The entry of entry inhibitors: a fusion of science and medicine

Proc Natl Acad Sci U S A. 2003 Sep 16;100(19):10598-602. doi: 10.1073/pnas.1932511100. Epub 2003 Sep 5.


For HIV-1 to enter a cell, its envelope protein (Env) must sequentially engage CD4 and a chemokine coreceptor, triggering conformational changes in Env that ultimately lead to fusion between the viral and host cell membranes. Each step of the virus entry pathway is a potential target for novel antiviral agents termed entry inhibitors. A growing number of entry inhibitors are under clinical development, with one having already been licensed by the Food and Drug Administration. With the emergence of virus strains that are largely resistant to existing reverse transcriptase and protease inhibitors, the development of entry inhibitors comes at an opportune time. Nonetheless, because all entry inhibitors target in some manner the highly variable Env protein of HIV-1, there are likely to be challenges in their efficient application that are unique to this class of drugs. Env density, receptor expression levels, and differences in affinity and receptor presentation are all factors that could influence the clinical response to this promising class of new antiviral agents.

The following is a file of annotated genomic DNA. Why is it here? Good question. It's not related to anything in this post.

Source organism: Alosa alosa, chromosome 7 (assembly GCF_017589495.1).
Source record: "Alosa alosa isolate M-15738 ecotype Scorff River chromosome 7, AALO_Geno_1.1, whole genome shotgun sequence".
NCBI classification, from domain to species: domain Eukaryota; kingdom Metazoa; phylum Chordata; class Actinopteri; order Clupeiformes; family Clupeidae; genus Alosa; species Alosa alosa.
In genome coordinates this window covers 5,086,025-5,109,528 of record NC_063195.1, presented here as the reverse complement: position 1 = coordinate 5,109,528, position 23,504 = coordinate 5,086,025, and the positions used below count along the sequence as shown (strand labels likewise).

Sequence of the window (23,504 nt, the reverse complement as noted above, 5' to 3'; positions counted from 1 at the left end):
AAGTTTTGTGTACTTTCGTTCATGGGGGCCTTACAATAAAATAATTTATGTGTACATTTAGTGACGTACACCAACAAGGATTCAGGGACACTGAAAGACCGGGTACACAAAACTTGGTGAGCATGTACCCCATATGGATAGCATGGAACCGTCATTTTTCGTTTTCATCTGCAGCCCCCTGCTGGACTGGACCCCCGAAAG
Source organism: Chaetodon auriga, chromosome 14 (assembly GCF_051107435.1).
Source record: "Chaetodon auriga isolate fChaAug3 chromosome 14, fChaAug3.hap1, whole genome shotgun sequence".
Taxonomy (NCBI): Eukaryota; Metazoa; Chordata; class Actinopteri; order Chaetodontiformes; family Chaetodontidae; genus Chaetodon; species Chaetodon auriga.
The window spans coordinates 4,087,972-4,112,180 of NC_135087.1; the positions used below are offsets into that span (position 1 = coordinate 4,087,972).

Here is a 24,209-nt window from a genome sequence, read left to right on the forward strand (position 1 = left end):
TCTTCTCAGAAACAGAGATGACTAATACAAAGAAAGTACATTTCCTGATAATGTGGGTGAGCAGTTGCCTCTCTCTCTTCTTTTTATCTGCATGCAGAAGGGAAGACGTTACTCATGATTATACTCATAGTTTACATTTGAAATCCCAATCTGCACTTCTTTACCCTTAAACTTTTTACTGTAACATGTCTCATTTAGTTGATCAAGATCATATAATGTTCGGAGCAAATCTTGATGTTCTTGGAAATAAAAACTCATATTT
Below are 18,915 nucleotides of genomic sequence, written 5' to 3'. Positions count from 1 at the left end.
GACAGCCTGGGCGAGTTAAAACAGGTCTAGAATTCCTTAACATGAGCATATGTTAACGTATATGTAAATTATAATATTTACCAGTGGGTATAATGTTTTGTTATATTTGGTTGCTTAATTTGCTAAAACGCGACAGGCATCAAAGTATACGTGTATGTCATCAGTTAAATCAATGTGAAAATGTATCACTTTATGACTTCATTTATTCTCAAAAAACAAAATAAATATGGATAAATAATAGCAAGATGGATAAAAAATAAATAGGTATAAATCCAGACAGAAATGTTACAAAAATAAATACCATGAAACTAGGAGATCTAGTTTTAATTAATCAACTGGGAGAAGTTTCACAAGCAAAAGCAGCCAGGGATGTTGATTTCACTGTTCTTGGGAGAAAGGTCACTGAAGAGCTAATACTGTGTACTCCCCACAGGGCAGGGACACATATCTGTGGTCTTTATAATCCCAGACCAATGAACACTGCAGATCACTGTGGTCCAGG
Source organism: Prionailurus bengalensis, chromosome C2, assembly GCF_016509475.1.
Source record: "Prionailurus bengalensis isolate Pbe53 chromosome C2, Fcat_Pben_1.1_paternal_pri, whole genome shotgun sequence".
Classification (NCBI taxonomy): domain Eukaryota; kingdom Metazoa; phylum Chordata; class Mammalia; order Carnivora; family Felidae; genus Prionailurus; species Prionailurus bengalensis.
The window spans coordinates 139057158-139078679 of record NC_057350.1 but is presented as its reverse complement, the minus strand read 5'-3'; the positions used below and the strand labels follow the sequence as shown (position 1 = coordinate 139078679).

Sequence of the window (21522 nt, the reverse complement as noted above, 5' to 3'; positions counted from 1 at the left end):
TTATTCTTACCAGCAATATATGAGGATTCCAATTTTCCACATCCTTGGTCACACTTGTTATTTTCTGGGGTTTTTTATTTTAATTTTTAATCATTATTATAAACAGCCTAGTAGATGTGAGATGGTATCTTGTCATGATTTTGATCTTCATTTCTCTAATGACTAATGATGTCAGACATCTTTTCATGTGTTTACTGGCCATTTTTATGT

MeSH terms

  • HIV Fusion Inhibitors / pharmacology*
  • HIV Fusion Inhibitors / therapeutic use
  • HIV Infections / drug therapy
  • HIV Infections / immunology
  • HIV Infections / virology
  • HIV-1 / physiology*
  • Humans
  • Membrane Fusion / drug effects
  • Monitoring, Physiologic
  • Viral Load


  • HIV Fusion Inhibitors